Energy ‘Prosumers’<p>But Sweden doesn't stop at village-level heating solutions. Its new breed of energy-generation takes hyper-local to the next level.</p><p>One example is in the city of Ludivika where 1970s flats <a href="https://www.buildup.eu/sites/default/files/content/transforming-a-residential-building-cluster-into-electricity-prosumers-in-sweden.pdf" target="_blank">have recently been retrofitted with the latest smart energy technology</a>.</p><p>48 family apartments spread across 3 buildings have been given photovoltaic solar panels, thermal energy storage and heat pump systems. A micro energy grid connects it all, and helps charge electric cars overnight.</p><p>The result is a cluster of 'prosumer' buildings, producing rather than consuming enough power for 77% of residents' needs. With <a href="http://www.diva-portal.org/smash/get/diva2:1232060/FULLTEXT01.pdf" target="_blank" rel="noopener noreferrer">high levels of smart meter usage</a>, it's a model that looks set to spread across Sweden.</p>
<div id="d7bf9" class="rm-shortcode" data-rm-shortcode-id="8757b138d5570bec9d6aad18074a429a"><blockquote class="twitter-tweet twitter-custom-tweet" data-twitter-tweet-id="1273556364263071744" data-partner="rebelmouse"><div style="margin:1em 0">Read more about Western Harbour and book a visit: https://t.co/ujSmVs9rNK 🏡🌳🌊 https://t.co/C5PuPziqIM</div> — Smart City Sweden (@Smart City Sweden)<a href="https://twitter.com/SmartCitySweden/statuses/1273556364263071744">1592474473.0</a></blockquote></div>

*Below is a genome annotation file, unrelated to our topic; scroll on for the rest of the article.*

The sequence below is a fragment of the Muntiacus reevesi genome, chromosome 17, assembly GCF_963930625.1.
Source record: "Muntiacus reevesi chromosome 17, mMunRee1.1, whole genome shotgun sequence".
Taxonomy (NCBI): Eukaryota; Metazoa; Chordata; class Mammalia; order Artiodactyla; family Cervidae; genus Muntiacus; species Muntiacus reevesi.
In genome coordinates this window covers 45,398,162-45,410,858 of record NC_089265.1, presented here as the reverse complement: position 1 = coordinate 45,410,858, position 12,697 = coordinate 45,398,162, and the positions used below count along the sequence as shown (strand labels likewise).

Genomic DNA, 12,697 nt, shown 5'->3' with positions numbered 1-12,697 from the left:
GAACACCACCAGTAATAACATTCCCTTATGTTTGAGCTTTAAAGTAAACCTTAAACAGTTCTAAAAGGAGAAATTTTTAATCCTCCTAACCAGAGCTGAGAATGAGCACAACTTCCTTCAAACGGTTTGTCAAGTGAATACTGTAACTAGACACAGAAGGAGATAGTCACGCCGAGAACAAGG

Scaling Up<p>A recent development by E.ON in Hyllie, a district on the outskirts of Malmö, southern Sweden, <a href="https://www.eonenergy.com/blog/2019/February/sweden-smart-city" target="_blank">has scaled up the smart grid principle</a>. Energy generation comes from local wind, solar, biomass and waste sources.</p><p>Smart grids then balance the power, react to the weather, deploying extra power when it's colder or putting excess into battery storage when it's warm. The system is not only more efficient, but bills have fallen.</p><p>Smart energy developments like those in Hyllie, Ludivika, and renewable-driven district heating, offer a radical alternative to the centralized energy systems many countries rely on today.</p><p>The EU's leaders have a challenge: how to generate 32% of energy from renewables by 2030. Sweden offers a vision of how technology and local solutions can turn a goal into a reality.</p>
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By Jessica Corbett
In another win for climate campaigners, leaders of 12 major cities around the world — collectively home to about 36 million people — committed Tuesday to divesting from fossil fuel companies and investing in a green, just recovery from the ongoing coronavirus pandemic.